?What is an Ankle Sprain?
An ankle sprain occurs when you place excessive pressure on the ligaments around your ankle, typically by rolling it outwards (inversion) or inwards (eversion). This can cause the ligaments to overstretch or tear, causing pain and instability around your ankle joint.
In some cases, the sprain occurs when landing from a height (e.g. jumping in sports), landing on an opponent's foot, or missing a step or curb. These can create greater forces down onto the ankle on landing, which can result in more serious sprains or affect a greater number of ligaments.
Signs & Symptoms
After sustaining an ankle sprain, typically there is pain and swelling around the affected area. With time, the swelling may travel down towards the heel or top of your foot. If the ligaments have torn and there has been some bleeding, there is often bruising that may appear over the first day or two.
In more significant sprains, or where a small fracture has also occurred to a bone at your ankle, you may be unable to weight bear and walk in the early stages after your injury.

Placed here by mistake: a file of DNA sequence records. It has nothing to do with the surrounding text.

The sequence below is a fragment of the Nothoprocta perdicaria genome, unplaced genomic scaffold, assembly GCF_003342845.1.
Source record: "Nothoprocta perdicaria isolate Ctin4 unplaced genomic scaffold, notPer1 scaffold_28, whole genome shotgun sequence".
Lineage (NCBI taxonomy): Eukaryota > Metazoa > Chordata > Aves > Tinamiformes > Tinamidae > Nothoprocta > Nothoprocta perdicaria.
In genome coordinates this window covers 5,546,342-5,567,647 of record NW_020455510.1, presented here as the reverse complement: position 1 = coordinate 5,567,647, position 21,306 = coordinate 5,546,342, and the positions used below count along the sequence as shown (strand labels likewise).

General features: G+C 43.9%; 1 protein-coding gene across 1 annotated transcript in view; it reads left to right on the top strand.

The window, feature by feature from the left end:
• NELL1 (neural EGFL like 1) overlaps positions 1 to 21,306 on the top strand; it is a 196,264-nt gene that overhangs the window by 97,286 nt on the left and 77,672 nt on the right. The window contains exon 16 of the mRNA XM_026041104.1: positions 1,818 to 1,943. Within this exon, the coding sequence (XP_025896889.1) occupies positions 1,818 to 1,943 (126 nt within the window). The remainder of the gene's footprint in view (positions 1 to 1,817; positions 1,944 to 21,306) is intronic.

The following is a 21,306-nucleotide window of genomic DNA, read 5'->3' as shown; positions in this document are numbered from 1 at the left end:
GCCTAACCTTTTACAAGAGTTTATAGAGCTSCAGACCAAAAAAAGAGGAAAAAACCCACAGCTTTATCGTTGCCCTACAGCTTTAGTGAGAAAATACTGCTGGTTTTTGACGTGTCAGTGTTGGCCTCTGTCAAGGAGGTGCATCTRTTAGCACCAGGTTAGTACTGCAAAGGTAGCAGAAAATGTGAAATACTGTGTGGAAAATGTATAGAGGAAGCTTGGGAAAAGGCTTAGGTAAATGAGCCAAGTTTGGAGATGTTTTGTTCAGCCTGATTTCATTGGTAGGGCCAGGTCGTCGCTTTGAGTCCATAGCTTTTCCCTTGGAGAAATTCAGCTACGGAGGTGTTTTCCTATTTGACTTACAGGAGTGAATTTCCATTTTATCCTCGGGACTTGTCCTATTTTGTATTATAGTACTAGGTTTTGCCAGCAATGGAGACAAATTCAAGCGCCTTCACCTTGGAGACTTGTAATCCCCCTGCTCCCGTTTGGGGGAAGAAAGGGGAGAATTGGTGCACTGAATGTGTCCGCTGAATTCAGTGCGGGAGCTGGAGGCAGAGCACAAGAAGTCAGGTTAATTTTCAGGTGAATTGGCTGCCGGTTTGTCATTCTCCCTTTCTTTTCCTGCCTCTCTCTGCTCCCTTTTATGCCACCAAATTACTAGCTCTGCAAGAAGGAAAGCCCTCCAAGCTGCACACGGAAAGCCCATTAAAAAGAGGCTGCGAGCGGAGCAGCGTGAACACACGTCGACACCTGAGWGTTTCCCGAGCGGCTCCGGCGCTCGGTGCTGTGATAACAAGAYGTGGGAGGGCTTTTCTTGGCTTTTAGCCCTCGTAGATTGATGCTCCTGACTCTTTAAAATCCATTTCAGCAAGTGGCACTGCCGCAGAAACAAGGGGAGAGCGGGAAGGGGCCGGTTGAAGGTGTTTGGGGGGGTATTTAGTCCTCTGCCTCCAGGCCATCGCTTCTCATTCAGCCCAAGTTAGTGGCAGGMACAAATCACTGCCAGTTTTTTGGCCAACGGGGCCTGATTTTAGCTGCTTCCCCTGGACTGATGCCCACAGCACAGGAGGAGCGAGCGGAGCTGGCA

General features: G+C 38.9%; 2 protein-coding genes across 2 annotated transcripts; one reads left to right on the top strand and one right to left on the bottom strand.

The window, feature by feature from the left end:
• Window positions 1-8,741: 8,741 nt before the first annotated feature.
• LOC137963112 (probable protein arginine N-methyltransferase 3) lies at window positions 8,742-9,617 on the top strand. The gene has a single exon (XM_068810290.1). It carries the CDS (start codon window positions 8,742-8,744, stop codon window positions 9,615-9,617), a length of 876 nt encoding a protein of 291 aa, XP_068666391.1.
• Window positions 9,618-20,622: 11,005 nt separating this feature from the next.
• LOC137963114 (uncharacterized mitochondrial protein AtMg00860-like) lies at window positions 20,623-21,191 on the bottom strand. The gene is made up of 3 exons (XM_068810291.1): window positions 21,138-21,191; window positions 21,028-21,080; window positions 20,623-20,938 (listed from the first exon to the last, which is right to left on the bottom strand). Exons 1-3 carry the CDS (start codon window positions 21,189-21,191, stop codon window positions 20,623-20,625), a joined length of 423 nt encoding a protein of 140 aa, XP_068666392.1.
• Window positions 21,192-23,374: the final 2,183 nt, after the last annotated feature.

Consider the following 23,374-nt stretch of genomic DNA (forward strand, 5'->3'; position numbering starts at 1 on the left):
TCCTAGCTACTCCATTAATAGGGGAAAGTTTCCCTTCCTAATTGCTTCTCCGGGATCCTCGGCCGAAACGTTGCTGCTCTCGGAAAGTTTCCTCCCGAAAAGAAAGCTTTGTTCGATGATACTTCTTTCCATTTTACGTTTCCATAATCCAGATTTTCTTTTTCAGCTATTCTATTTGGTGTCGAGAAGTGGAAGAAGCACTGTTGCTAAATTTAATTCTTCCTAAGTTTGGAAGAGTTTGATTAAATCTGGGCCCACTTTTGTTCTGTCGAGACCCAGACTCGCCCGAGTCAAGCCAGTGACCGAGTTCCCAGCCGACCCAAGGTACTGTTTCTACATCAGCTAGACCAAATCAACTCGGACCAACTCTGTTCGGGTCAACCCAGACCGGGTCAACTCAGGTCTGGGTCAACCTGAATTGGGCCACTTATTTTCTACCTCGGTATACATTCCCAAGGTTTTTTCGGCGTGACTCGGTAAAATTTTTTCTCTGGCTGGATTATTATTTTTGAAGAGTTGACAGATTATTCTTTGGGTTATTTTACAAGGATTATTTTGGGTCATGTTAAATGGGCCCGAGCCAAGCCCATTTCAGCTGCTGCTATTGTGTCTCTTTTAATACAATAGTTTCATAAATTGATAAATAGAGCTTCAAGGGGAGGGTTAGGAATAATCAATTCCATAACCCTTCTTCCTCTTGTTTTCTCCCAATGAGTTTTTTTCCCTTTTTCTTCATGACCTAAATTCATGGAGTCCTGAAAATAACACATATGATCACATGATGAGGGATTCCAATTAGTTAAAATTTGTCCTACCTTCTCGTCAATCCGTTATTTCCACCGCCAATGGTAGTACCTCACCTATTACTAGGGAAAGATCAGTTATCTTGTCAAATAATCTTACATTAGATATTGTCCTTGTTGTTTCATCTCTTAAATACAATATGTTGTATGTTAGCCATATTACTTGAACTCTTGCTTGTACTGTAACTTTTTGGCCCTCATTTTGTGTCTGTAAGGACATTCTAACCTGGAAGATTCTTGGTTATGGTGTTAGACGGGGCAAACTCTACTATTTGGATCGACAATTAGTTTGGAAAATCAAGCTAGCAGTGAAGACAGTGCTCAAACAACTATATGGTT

Appropriate early management is crucial to a speedy and successful recovery. The acronym "POLICE" may be used to guide your first few steps:
Protection: protect the area from further injury by reduce forces or impact as needed
Optimal Loading: offload the area if painful, but early mobility and walking is valuable in recovery where comfortable
Ice: apply ice as needed to assist in swelling management
Compression: apply compression to provide light support and reduce swelling
Elevation: assists in swelling management
Pain relief may be helpful, but it is generally advised that anti-inflammatory medication is avoided for the first 48 hours to reduce bleeding at the site of injury.
In more serious injury, imaging may be required to determine what structures are injured. If you are unable to bear weight on your ankle due to pain (more than a couple of steps), or you have night pain, it is generally recommended that you obtain an x-ray as soon as possible to check for a fracture.
When to Seek Help?
If you have sprained your ankle, seeing your physiotherapist is strongly recommended to assess the degree of injury, provide rehabilitation to restore your strength & balance, and guide your return to daily activities & sport. Ankle sprains also have a high rate of recurrence (re-injury), which can be prevented through completing a structured rehabilitation program and assessing your ankle appropriately before returning to sport.